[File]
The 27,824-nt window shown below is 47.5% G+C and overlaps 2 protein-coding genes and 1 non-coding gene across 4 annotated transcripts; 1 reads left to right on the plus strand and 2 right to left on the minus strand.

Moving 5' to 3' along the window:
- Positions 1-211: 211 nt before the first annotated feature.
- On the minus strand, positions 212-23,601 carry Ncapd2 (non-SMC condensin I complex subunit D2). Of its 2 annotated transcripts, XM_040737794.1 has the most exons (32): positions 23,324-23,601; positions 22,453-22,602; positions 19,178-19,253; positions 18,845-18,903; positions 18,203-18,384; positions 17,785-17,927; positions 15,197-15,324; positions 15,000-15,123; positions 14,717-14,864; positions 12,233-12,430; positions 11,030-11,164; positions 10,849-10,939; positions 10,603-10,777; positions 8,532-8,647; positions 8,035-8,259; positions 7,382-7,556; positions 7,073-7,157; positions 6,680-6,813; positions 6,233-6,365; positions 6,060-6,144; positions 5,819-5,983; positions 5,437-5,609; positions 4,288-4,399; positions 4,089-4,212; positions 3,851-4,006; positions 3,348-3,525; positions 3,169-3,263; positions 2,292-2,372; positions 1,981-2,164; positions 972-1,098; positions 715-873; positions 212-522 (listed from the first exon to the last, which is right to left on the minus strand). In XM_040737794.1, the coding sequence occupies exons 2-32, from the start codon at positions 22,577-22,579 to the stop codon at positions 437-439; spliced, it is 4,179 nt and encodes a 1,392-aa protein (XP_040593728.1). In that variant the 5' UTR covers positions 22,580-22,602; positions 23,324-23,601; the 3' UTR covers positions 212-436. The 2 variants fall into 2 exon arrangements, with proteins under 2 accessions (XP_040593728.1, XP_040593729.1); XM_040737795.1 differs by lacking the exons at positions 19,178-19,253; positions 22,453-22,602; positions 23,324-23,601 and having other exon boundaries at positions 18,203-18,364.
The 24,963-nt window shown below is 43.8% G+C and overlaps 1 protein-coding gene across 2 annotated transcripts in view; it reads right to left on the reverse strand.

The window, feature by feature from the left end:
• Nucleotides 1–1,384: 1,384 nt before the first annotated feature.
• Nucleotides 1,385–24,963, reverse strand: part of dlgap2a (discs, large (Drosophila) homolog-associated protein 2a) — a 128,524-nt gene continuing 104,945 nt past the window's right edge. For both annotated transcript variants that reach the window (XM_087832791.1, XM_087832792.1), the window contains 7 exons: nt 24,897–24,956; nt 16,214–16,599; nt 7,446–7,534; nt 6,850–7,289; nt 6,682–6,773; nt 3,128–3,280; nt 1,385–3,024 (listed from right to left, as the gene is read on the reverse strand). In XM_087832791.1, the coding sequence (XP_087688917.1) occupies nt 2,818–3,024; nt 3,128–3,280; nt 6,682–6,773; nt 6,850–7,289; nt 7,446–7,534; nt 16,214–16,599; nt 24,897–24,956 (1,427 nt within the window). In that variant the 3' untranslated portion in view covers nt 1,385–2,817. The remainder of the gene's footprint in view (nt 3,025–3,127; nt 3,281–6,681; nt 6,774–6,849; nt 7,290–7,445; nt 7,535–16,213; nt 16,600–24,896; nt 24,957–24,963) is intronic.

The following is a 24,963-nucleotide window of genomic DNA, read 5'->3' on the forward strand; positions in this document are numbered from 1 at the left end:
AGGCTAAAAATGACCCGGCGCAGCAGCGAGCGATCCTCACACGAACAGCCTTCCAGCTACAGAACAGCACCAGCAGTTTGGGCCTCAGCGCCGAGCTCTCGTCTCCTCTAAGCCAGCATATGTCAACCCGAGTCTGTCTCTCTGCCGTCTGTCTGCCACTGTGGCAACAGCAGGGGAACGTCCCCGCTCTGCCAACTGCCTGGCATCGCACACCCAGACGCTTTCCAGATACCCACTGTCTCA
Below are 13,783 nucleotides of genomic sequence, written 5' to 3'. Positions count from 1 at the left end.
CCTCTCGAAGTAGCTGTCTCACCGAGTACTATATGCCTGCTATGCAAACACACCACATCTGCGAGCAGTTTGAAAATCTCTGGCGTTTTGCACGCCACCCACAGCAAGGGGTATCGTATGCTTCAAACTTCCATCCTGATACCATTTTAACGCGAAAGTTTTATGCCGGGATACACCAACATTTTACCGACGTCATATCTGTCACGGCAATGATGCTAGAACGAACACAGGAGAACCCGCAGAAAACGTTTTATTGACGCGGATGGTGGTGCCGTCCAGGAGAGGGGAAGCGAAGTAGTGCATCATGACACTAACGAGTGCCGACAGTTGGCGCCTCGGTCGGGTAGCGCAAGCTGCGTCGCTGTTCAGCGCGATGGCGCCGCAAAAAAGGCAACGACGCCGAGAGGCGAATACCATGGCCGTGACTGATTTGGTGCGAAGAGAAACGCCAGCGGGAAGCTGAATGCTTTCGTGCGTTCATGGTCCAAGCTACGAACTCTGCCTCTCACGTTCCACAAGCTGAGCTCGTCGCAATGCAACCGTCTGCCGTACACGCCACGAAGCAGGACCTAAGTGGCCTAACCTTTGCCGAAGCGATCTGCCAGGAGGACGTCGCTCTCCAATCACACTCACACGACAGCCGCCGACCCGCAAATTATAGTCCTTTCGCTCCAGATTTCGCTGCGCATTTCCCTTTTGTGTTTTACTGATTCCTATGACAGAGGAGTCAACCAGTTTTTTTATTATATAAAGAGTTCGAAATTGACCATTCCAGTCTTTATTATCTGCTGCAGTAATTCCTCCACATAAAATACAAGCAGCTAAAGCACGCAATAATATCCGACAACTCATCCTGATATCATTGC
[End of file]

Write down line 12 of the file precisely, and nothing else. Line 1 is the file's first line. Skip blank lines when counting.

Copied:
CCTCTCGAAGTAGCTGTCTCACCGAGTACTATATGCCTGCTATGCAAACACACCACATCTGCGAGCAGTTTGAAAATCTCTGGCGTTTTGCACGCCACCCACAGCAAGGGGTATCGTATGCTTCAAACTTCCATCCTGATACCATTTTAACGCGAAAGTTTTATGCCGGGATACACCAACATTTTACCGACGTCATATCTGTCACGGCAATGATGCTAGAACGAACACAGGAGAACCCGCAGAAAACGTTTTATTGACGCGGATGGTGGTGCCGTCCAGGAGAGGGGAAGCGAAGTAGTGCATCATGACACTAACGAGTGCCGACAGTTGGCGCCTCGGTCGGGTAGCGCAAGCTGCGTCGCTGTTCAGCGCGATGGCGCCGCAAAAAAGGCAACGACGCCGAGAGGCGAATACCATGGCCGTGACTGATTTGGTGCGAAGAGAAACGCCAGCGGGAAGCTGAATGCTTTCGTGCGTTCATGGTCCAAGCTACGAACTCTGCCTCTCACGTTCCACAAGCTGAGCTCGTCGCAATGCAACCGTCTGCCGTACACGCCACGAAGCAGGACCTAAGTGGCCTAACCTTTGCCGAAGCGATCTGCCAGGAGGACGTCGCTCTCCAATCACACTCACACGACAGCCGCCGACCCGCAAATTATAGTCCTTTCGCTCCAGATTTCGCTGCGCATTTCCCTTTTGTGTTTTACTGATTCCTATGACAGAGGAGTCAACCAGTTTTTTTATTATATAAAGAGTTCGAAATTGACCATTCCAGTCTTTATTATCTGCTGCAGTAATTCCTCCACATAAAATACAAGCAGCTAAAGCACGCAATAATATCCGACAACTCATCCTGATATCATTGC